Positive Effects of Fecal Material Transplantation for IBD Management


Fecal material transplantation for the management of patients with IBD demonstrates a response rate of 53.8% with a complete remission of 37%.

Luciane de Fatima Caldeira, MS

Luciane de Fatima Caldeira, MS

Findings of a recent analysis indicated frozen fecal material from universal donors may be related to a higher rate of clinical remission among patients with inflammatory bowel disease (IBD), especially for Crohn disease.

The results produced positive evidence of the use of frozen fecal material.

Luciane de Fatima Caldeira, MS, and colleagues conducted a systematic review and meta-analysis to gather evidence on the efficacy and safety of fecal microbiota transplantation for IBD. They conducted searches in PubMed, Scopus, and Web of Science databases. The team searched for phrases including fecal microbiota transplantation, fecal microbiota, foecal microbiota, and faecal microbiota. Studies evaluated the efficacy/effectiveness or safety of fecal microbiota transplantation in patients of any age or gender diagnosed with IBD, with or without a treatment comparator and reporting response, remission, or adverse events.

Members of the team screened the titles and abstracts to identify irrelevant records. They used a standardized form to collect data on the general characteristics and clinical outcomes of the included studies.

The investigators included 60 studies for the qualitative synthesis and 36 were able to be used in the quantitative synthesis. The mean Newcastle-Ottawa Scale score for the quasi-experimental studies was 6 (range, 6-8).

The team noted 6 of 9 randomized controlled trials presented comparable data and were assessed in 2 meta-analyses—1 for clinical remission and 1 for clinical response. There were statistically significant differences observed for both outcomes, favoring fecal microbiota transplantation over placebo (355 patients, clinical remission: RR, 1.7 [95% CI, 1.12-2.56], I2=45%; clinical response: RR, 1.68 [95% CI, 1.04-2.72], I2=55%).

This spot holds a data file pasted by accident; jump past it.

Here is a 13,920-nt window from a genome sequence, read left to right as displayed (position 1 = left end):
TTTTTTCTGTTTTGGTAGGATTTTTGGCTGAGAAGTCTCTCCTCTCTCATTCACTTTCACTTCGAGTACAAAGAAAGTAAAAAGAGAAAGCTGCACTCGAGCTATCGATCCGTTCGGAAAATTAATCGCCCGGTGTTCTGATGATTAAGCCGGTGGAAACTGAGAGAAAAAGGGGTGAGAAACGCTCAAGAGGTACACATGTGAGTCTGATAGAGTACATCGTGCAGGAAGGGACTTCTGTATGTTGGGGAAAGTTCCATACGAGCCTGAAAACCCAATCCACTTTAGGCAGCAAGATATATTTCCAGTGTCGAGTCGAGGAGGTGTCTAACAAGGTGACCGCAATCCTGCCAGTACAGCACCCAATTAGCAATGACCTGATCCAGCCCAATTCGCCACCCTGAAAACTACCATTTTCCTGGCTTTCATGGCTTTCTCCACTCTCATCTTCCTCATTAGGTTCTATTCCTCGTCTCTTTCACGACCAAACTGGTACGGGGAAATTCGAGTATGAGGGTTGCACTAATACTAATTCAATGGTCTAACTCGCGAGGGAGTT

Overall, 24 quasi-experimental studies assessed clinical remission. An analysis resulted in a clinical remission prevalence of 32.3% (95% CI, 23.1-43.1), while the 9 randomized controlled trials resulted in a rate of 46% (95% CI, 31.4-61.4). There was an overall remission rate of 37% (95% CI, 28.8-45.9) and there was no significant difference between the 2 study designs (P=.144).

In a stool type subgroup analysis, the clinical remission rate for fresh fecal material was 29.1%, while rates were 44.2% for frozen fecal matter, 57.2% when both types of stool were used, and 66.5% for capsules, with a statistical difference observed among the groups (P=.036).Patients who had Crohn disease presented a remission rate of 47.6% and those with ulcerative colitis demonstrated a remission rate of 35%.

For clinical response, 26 quasi-experimental studies and 7 randomized controlled trials resulted in a response of 53.5% and 54.4%, respectively. Those who received fresh fecal material had a clinical response of 52.1%, while patients who received frozen fecal material presented a response of 52.8%. If fecal material was received from relatives or acquaintances, the pooled clinical response was 37.1%. Those who received fecal material from universal donors had a response rate of 59.7%.

There was a frequency of 26.9% and 48.2% for adverse events among the quasi-experimental studies and randomized controlled trials, respectively. Among studies where fresh fecal material was transplanted, the frequency of any adverse event was 30.2%, while it was 43.2% among studies using frozen fecal material and 22.6% in those using capsules.

The investigators found fecal material transplantation for the management of patients with IBD demonstrated a response rate of 53.8% with a complete remission of 37%.

The study, “Fecal microbiota transplantation in inflammatory bowel disease patients: A systematic review and meta-analysis,” was published online in PLOS One.

Related Videos
Prashant Singh, MD | Credit: University of Michigan
Noa Krugliak Cleveland, MD | Credit: University of Chicago
Ali Rezaie, MD | Credit: X
Remo Panaccione, MD | Credit: University of Calgary
Francisca Joly, MD, PhD | Credit: The Transplantation Society
Paul Feuerstadt, MD | Yale School of Medicine
| Image Credit: LinkedIn
Oriana Damas, MD | Credit University of Miami
Ali Rezaie, MD | Credit: X
Michael Todd Dolinger, MD | Credit: Mount Sinai
© 2024 MJH Life Sciences

All rights reserved.